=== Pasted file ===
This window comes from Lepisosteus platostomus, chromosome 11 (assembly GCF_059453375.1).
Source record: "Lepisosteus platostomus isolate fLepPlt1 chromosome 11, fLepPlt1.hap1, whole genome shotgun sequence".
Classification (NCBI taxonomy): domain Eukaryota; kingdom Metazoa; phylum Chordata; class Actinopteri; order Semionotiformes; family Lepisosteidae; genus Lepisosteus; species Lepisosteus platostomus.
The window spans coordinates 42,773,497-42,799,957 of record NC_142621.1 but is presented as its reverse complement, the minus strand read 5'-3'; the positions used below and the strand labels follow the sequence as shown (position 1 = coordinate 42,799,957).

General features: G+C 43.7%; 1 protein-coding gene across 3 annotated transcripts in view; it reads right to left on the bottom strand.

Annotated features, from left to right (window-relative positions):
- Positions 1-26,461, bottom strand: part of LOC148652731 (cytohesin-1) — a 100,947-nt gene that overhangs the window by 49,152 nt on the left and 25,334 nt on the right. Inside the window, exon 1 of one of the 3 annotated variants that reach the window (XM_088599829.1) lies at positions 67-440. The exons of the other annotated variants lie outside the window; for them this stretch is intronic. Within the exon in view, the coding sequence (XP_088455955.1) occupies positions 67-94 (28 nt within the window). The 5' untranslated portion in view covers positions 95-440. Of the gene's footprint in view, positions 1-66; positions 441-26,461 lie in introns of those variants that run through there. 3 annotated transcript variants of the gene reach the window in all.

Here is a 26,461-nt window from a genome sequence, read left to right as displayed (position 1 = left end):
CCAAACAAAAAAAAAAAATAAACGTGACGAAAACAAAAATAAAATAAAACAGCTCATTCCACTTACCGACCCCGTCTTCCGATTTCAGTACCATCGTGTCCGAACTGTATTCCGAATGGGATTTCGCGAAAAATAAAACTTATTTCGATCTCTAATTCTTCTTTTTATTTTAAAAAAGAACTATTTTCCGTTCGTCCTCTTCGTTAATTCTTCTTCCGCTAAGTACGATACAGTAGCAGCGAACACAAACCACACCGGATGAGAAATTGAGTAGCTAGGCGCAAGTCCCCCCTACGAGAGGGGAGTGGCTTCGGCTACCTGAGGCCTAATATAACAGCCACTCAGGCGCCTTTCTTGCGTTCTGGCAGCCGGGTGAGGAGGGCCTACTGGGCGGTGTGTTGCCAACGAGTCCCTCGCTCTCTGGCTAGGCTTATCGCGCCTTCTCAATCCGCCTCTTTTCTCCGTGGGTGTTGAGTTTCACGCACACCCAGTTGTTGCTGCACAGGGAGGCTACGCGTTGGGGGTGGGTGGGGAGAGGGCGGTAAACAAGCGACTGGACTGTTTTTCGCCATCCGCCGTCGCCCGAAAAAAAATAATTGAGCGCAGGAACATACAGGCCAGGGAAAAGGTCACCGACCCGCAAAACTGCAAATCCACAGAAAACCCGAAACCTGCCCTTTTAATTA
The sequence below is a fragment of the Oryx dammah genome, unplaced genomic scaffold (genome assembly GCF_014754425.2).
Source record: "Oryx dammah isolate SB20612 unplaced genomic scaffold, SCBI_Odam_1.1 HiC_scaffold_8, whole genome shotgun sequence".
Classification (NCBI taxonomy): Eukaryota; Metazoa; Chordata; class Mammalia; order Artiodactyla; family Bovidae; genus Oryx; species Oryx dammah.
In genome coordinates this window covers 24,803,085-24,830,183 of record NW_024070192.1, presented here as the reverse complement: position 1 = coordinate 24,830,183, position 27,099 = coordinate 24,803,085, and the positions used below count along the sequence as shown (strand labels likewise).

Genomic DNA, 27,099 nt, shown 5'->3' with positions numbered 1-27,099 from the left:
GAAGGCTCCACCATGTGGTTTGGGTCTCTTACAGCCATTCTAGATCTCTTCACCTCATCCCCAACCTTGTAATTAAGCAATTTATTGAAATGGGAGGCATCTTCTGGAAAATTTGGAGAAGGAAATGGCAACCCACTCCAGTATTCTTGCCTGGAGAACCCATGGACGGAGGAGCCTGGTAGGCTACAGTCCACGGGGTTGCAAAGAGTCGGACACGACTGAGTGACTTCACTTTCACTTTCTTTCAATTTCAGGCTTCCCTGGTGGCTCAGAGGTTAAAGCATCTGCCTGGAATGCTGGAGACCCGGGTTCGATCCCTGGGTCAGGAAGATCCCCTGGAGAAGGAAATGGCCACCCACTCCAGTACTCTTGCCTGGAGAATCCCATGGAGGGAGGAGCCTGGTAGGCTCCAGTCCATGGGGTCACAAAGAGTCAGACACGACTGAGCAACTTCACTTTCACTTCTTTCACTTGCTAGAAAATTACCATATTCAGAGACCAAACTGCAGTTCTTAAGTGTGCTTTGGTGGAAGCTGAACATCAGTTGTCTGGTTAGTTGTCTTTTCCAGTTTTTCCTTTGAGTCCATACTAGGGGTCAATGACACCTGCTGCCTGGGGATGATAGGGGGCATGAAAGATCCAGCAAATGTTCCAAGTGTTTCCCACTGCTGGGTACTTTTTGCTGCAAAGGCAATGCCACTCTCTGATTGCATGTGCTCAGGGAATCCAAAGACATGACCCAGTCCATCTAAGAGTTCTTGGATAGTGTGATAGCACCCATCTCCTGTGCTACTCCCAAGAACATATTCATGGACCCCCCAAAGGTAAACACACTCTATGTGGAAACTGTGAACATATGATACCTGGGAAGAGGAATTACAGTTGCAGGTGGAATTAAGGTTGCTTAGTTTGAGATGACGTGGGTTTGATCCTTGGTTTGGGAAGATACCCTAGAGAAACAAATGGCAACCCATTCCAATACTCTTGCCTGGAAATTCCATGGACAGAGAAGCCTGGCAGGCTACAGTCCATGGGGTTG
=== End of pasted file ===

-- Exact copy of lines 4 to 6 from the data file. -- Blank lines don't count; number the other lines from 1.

The window spans coordinates 42,773,497-42,799,957 of record NC_142621.1 but is presented as its reverse complement, the minus strand read 5'-3'; the positions used below and the strand labels follow the sequence as shown (position 1 = coordinate 42,799,957).

General features: G+C 43.7%; 1 protein-coding gene across 3 annotated transcripts in view; it reads right to left on the bottom strand.

Annotated features, from left to right (window-relative positions):